In the first instance she should take the child to her own family doctor for a check. If the doctor feels there is some anomaly, the child may be referred to an endocrine specialist, or one of the large endocrine units at a major public hospital where they have the full facilities to diagnose and treat such cases. Some are rare and hard to diagnose. Others are easier, and treatment is straightforward, and may often be carried out at home by the parent.

Feminine Irritations

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Feminine irritations may cover an incredible range of possibilities. To be precise, the “irritations” to be discussed are those applying to the genital tract. Irritation is meant to imply localized discomfort about the vulval area and vaginal entrance. This can give rise to general discomfort, irritation or an outright itch (technically called pruritus). The area may be quite tender to touch. Often, the itch induces constant scratching, and the repeated trauma can make the parts even more uncomfortable and tender. Scratch marks are often present when an examination is carried out by the doctor.

If the skin is broken (and sharp fingernails can readily do this), even if the surface does not appear to have been broken, secondary infection can readily occur. This again aggravates the situation. The most common causes of feminine irritation of the vulval-vaginal area will be discussed. This is by no means a complete list of all possibilities, but does represent the most frequently occurring ones. Some are very common, such as monilia, and nearly every woman will experience this at some stage of her life.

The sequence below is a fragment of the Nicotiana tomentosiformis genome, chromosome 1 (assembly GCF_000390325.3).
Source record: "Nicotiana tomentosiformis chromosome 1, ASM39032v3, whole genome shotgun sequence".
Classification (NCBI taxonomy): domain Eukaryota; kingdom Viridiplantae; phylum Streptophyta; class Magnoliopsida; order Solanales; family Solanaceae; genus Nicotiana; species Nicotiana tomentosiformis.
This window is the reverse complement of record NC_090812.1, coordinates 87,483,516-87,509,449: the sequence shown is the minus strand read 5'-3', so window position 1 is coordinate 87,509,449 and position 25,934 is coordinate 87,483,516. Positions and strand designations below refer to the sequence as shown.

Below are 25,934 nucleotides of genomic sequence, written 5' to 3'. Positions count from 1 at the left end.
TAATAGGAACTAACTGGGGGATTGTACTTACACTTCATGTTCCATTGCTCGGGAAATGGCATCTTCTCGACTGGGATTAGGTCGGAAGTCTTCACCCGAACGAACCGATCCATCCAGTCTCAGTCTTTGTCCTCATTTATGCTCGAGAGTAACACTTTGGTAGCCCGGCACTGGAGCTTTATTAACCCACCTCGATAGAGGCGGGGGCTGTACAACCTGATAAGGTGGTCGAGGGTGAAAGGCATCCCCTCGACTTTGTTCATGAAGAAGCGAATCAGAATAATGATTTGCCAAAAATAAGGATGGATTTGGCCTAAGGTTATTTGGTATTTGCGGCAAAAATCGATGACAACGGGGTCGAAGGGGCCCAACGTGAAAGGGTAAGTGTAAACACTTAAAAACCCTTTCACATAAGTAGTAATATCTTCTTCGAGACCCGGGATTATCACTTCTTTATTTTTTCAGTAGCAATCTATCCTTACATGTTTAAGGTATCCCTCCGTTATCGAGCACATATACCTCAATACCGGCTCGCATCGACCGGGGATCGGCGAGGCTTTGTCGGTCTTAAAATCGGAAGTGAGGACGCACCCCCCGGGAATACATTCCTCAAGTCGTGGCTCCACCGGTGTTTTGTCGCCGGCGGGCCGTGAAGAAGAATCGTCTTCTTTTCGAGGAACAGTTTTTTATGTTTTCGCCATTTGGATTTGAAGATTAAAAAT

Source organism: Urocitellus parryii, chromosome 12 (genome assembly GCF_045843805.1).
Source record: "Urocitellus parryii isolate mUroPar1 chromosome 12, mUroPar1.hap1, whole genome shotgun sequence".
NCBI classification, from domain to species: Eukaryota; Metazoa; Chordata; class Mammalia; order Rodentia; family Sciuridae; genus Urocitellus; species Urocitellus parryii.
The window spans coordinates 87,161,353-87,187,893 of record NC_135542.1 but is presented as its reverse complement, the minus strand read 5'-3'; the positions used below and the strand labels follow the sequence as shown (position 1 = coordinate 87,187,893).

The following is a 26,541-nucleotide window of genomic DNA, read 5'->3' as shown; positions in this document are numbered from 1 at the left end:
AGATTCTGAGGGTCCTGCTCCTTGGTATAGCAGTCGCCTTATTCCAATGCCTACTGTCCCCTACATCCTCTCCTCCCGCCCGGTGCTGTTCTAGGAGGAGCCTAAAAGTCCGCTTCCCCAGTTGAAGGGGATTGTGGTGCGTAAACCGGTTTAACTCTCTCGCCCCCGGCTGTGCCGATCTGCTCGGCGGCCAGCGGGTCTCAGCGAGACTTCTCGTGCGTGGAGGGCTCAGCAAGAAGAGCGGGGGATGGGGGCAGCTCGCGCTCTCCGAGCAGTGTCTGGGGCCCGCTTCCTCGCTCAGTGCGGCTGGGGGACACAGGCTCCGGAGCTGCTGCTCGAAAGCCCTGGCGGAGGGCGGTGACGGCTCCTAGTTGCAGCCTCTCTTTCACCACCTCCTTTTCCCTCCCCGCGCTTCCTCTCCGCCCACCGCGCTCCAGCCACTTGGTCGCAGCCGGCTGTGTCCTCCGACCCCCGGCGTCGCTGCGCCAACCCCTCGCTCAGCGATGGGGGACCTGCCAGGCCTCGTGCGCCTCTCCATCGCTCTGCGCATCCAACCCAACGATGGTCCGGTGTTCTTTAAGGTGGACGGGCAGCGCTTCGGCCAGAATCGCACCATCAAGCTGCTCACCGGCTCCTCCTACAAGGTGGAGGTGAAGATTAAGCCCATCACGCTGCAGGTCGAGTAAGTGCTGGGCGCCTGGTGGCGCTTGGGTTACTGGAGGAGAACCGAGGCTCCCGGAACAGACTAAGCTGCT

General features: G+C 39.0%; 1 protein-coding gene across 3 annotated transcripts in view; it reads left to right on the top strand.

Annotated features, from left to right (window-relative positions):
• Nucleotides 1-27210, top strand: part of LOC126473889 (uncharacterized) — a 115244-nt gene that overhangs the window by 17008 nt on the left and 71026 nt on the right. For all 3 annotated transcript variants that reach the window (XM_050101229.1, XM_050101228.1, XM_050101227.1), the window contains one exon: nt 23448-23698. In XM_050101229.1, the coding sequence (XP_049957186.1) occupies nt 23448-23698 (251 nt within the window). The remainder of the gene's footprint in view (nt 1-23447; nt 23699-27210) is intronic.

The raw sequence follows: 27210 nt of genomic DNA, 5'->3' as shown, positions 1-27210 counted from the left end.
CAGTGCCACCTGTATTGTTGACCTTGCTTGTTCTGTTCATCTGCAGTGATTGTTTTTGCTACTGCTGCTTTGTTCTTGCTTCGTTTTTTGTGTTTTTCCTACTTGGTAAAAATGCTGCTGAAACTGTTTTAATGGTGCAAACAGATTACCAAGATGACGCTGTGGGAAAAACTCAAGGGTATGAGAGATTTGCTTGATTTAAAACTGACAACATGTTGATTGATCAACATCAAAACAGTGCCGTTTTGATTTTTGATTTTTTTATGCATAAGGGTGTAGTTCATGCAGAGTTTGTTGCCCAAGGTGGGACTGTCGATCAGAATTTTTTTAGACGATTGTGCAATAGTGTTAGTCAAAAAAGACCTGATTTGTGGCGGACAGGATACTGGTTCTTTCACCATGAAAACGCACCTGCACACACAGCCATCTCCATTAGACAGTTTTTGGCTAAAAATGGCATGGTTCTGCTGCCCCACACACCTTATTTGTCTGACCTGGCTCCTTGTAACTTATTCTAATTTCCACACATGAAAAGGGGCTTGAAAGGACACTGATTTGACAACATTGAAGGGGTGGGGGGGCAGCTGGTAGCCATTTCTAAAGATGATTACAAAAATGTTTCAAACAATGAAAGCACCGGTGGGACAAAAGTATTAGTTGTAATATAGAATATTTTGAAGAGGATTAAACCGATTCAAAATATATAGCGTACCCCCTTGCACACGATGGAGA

Some conditions (such as threadworm) are more common in younger age groups, while others are more likely to occur in the aged, as with the atrophic vulva and vaginitis of the menopausal woman.

Check this list if’ irritation in this region is your problem. Often fairly straightforward medication could quickly bring the situation back to its normal state and offer rapid relief.

Quite apart from the local physical distress, many women find that persisting irritations in this area can have an anxiety-producing aftermath. Irritability, mental nervousness and sleeplessness may all be part and parcel as an unwanted, unexpected, and often unrecognized side effect. This can only undermine general health, produce bad tempers, and make life more miserable.

In case you have forgotten, the vulva is the name given to the general area surrounding the vaginal external opening.

Although itch and irritation of the external area is a common symptom, this may be felt internally in the vaginal region as well. Often the cause of the problem lies much more deeply than at the vulval level, even though the symptom may appear superficial.